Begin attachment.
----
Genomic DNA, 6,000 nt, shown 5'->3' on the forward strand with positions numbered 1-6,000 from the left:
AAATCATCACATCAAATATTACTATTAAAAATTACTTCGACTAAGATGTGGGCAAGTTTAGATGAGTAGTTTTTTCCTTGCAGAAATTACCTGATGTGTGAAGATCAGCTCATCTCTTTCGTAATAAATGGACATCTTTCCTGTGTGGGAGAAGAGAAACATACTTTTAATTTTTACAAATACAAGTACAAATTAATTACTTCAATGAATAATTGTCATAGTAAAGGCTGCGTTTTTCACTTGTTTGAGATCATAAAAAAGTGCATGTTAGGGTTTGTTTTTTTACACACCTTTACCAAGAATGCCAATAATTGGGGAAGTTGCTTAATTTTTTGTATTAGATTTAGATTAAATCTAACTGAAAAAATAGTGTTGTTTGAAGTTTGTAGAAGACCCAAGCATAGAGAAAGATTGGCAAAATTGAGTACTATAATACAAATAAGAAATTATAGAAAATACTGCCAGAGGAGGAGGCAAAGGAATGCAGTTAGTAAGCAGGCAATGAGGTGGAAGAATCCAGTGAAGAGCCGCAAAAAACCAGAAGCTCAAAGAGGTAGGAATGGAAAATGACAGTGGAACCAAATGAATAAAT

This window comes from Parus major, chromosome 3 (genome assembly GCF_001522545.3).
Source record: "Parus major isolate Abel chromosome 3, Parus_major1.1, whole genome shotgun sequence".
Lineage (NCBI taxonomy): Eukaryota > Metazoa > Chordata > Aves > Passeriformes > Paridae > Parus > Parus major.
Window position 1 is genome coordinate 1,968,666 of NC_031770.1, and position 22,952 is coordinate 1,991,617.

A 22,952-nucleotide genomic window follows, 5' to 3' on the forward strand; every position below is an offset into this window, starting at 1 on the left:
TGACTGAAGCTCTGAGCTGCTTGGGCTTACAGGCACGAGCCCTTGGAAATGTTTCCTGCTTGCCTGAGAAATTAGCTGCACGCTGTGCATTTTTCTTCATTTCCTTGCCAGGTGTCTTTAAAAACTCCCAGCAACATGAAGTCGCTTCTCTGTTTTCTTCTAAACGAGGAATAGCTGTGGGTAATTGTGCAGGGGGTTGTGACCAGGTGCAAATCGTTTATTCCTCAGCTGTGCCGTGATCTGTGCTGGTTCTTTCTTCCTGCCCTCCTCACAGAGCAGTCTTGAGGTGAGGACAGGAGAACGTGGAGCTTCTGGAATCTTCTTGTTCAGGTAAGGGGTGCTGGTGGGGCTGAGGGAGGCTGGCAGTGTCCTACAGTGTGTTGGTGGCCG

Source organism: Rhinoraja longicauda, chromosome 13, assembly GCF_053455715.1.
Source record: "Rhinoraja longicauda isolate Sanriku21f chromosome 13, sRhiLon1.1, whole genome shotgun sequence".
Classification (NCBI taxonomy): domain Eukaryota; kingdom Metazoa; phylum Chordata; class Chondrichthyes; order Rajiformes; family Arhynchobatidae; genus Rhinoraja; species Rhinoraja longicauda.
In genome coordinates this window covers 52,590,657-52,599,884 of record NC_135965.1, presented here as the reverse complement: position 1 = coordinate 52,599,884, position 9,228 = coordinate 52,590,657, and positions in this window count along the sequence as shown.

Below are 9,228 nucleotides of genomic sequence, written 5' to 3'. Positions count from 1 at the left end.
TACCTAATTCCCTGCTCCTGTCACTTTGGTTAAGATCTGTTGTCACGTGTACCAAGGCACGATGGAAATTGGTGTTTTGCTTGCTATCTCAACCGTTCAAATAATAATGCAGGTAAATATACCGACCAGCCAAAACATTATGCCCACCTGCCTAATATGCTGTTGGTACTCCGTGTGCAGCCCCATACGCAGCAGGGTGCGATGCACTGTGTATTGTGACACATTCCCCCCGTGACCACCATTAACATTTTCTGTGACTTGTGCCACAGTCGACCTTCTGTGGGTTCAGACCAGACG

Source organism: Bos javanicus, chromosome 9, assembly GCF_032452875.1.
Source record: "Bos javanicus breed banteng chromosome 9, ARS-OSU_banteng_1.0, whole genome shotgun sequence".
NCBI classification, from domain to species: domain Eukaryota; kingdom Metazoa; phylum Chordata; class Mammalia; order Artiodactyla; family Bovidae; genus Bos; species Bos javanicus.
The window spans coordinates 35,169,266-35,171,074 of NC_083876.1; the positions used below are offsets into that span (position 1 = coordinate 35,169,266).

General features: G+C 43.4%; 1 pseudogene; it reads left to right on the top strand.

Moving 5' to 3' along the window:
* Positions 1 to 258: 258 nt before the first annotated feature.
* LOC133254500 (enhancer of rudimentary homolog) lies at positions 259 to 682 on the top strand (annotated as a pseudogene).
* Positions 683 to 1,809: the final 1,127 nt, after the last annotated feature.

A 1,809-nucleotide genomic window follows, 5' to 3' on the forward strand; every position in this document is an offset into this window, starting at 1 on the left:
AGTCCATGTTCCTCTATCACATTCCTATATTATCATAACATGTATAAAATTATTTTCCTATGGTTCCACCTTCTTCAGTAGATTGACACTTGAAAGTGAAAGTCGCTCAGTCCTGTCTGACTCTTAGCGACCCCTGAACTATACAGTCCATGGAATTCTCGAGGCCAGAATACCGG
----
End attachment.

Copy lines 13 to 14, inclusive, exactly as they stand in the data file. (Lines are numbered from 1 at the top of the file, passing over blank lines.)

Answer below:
Below are 9,228 nucleotides of genomic sequence, written 5' to 3'. Positions count from 1 at the left end.
TACCTAATTCCCTGCTCCTGTCACTTTGGTTAAGATCTGTTGTCACGTGTACCAAGGCACGATGGAAATTGGTGTTTTGCTTGCTATCTCAACCGTTCAAATAATAATGCAGGTAAATATACCGACCAGCCAAAACATTATGCCCACCTGCCTAATATGCTGTTGGTACTCCGTGTGCAGCCCCATACGCAGCAGGGTGCGATGCACTGTGTATTGTGACACATTCCCCCCGTGACCACCATTAACATTTTCTGTGACTTGTGCCACAGTCGACCTTCTGTGGGTTCAGACCAGACG